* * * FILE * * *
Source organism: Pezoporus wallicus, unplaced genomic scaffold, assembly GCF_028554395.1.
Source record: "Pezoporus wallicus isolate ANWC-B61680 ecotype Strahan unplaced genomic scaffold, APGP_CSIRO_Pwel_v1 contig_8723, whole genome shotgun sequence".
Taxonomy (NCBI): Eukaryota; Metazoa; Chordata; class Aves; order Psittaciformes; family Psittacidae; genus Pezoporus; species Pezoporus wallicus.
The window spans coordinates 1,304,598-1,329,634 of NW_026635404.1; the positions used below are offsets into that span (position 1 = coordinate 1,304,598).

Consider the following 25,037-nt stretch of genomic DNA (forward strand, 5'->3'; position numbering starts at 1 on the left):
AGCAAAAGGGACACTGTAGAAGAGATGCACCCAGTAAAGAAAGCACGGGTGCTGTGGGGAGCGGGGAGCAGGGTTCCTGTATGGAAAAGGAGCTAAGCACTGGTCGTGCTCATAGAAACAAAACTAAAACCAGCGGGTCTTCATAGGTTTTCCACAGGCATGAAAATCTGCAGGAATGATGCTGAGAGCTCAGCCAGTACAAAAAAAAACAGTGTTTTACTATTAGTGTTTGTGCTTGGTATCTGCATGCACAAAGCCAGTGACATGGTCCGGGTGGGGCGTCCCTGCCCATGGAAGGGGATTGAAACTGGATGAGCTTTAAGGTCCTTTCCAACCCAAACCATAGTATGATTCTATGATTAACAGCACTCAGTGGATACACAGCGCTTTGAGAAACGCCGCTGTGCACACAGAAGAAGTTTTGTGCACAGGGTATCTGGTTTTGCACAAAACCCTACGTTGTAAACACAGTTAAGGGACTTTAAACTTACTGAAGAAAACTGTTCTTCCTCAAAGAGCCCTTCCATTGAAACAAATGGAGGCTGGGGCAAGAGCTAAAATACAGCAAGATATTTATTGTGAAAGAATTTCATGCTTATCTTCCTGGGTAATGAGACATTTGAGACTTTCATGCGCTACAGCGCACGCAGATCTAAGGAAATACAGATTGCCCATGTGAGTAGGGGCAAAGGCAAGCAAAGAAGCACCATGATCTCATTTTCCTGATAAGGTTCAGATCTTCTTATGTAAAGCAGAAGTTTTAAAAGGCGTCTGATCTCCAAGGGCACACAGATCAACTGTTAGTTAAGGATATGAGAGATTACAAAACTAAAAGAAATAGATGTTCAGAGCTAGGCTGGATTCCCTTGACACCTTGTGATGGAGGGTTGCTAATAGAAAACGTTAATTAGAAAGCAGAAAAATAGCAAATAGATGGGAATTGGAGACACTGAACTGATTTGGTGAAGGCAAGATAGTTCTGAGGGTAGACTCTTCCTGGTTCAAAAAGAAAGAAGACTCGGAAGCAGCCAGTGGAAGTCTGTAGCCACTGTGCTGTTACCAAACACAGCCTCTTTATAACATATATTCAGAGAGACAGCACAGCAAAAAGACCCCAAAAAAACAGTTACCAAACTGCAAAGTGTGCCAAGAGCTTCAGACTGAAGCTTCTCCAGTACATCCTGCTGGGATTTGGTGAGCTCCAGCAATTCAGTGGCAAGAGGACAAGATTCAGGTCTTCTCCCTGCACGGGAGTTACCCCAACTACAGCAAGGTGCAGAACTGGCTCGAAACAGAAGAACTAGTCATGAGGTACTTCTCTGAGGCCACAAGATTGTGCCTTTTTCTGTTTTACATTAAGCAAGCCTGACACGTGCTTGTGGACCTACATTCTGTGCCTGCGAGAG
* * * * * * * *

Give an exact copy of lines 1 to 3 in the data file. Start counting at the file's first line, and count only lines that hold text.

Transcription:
Source organism: Pezoporus wallicus, unplaced genomic scaffold, assembly GCF_028554395.1.
Source record: "Pezoporus wallicus isolate ANWC-B61680 ecotype Strahan unplaced genomic scaffold, APGP_CSIRO_Pwel_v1 contig_8723, whole genome shotgun sequence".
Taxonomy (NCBI): Eukaryota; Metazoa; Chordata; class Aves; order Psittaciformes; family Psittacidae; genus Pezoporus; species Pezoporus wallicus.